For those who did not make the event, here’s a summary of a few of the key presentations, as well as what The Open Group is doing in these areas.

Joel Brenner, attorney with Cooley, was our first keynote. Joel’s presentation was titled, “Turning Us Inside-Out: Crime and Economic Espionage on our Networks,” The talk mirrored his recent book, “America the Vulnerable: Inside the New Threat Matrix of Digital Espionage, Crime, and Warfare,” and Joel talked about current threats to critical infrastructure, attack trends and challenges in securing information. Joel’s presentation was a wakeup call to the very real issues of IP theft and identity theft. Beyond describing the threat and attack landscape, Joel discussed some of the management challenges related to ownership of the problem, namely that the different stakeholders in addressing cybersecurity in companies, including legal, technical, management and HR, all tend to think that this is someone else’s problem. Joel stated the need for policy spanning the entire organization to fully address the problem.

Kristin Baldwin, principal deputy, systems engineering, Office of the Assistant Secretary of Defense, Research and Engineering, described the U.S. Department of Defense (DoD) trusted defense systems strategy and challenges, including requirements to secure their multi-tiered supply chain. She also talked about how the acquisition landscape has changed over the past few years. In addition, for all programs the DoD now requires the creation of a program protection plan, which is the single focal point for security activities on the program. Kristin’s takeaways included needing a holistic approach to security, focusing attention on the threat, and avoiding risk exposure from gaps and seams. DoD’s Trusted Defense Systems Strategy provides an overarching framework for trusted systems. Stakeholder integration with acquisition, intelligence, engineering, industry and research communities is key to success. Systems engineering brings these stakeholders, risk trades, policy and design decisions together. Kristin also stressed the importance of informing leadership early and providing programs with risk-based options.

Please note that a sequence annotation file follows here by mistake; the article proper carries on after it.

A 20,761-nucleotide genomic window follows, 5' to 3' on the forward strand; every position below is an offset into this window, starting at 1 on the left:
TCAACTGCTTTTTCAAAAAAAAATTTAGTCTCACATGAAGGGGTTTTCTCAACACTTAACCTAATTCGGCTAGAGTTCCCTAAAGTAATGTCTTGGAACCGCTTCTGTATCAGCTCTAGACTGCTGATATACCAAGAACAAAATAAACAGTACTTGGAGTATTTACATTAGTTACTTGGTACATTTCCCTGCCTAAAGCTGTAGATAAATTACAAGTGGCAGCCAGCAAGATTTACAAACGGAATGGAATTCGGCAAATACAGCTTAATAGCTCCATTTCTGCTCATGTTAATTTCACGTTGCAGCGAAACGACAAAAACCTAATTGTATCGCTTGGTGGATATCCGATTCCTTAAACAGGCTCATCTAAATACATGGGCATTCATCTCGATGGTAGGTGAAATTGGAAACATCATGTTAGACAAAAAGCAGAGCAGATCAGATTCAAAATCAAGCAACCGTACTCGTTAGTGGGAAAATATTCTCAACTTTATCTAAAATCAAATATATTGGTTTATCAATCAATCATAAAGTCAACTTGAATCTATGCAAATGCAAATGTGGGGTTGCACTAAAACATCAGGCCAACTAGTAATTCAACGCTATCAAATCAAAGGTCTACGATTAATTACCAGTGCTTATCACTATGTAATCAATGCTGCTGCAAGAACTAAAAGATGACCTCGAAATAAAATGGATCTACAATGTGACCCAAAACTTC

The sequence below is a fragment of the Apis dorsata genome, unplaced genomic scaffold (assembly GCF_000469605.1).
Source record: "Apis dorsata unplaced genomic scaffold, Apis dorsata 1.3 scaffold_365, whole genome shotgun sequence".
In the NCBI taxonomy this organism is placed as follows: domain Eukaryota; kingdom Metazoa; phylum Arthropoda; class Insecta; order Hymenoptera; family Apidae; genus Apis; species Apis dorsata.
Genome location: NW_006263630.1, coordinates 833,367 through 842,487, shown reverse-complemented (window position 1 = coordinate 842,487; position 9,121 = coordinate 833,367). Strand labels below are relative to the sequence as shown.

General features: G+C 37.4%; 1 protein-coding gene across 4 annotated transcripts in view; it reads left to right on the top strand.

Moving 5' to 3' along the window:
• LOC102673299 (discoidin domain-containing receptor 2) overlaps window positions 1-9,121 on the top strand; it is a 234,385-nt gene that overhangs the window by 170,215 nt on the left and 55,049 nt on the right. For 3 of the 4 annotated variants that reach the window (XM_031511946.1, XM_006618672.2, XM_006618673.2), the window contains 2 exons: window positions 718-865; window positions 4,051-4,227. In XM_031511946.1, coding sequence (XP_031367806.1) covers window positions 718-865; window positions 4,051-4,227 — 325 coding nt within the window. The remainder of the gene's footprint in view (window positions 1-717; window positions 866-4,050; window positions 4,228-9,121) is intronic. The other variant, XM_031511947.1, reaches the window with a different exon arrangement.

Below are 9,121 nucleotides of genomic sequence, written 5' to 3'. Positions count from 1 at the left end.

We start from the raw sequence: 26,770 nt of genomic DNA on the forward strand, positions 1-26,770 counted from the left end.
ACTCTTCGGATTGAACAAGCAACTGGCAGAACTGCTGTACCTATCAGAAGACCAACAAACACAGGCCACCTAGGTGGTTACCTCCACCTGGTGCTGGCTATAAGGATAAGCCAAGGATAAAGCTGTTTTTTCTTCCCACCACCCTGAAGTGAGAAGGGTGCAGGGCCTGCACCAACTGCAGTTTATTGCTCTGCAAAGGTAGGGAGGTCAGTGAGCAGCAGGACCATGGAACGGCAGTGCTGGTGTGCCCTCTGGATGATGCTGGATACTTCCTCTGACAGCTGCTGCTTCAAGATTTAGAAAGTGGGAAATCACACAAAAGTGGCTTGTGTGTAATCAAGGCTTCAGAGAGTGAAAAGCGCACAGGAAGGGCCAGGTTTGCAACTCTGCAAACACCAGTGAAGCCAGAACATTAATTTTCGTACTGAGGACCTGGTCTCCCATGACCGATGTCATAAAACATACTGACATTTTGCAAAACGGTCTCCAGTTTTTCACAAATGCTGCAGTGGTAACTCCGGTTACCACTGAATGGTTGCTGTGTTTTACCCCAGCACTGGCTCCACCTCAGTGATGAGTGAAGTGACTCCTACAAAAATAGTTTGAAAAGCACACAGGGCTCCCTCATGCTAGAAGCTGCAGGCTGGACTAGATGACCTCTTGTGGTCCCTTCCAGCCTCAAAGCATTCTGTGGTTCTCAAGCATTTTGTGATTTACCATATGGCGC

Dr. Ron Ross of NIST presented a perfect storm of proliferation of information systems and networks, increasing sophistication of threat, resulting in an increasing number of penetrations of information systems in the public and private sectors potentially affecting security and privacy. He proposed a need an integrated project team approach to information security. Dr. Ross also provided an overview of the changes coming in NIST SP 800-53, version 4, which is presently available in draft form. He also advocated a dual protection strategy approach involving traditional controls at network perimeters that assumes attackers outside of organizational networks, as well as agile defenses, are already inside the perimeter. The objective of agile defenses is to enable operation while under attack and to minimize response times to ongoing attacks. This new approach mirrors thinking from the Jericho Forum and others on de-perimeterization and security and is very welcome.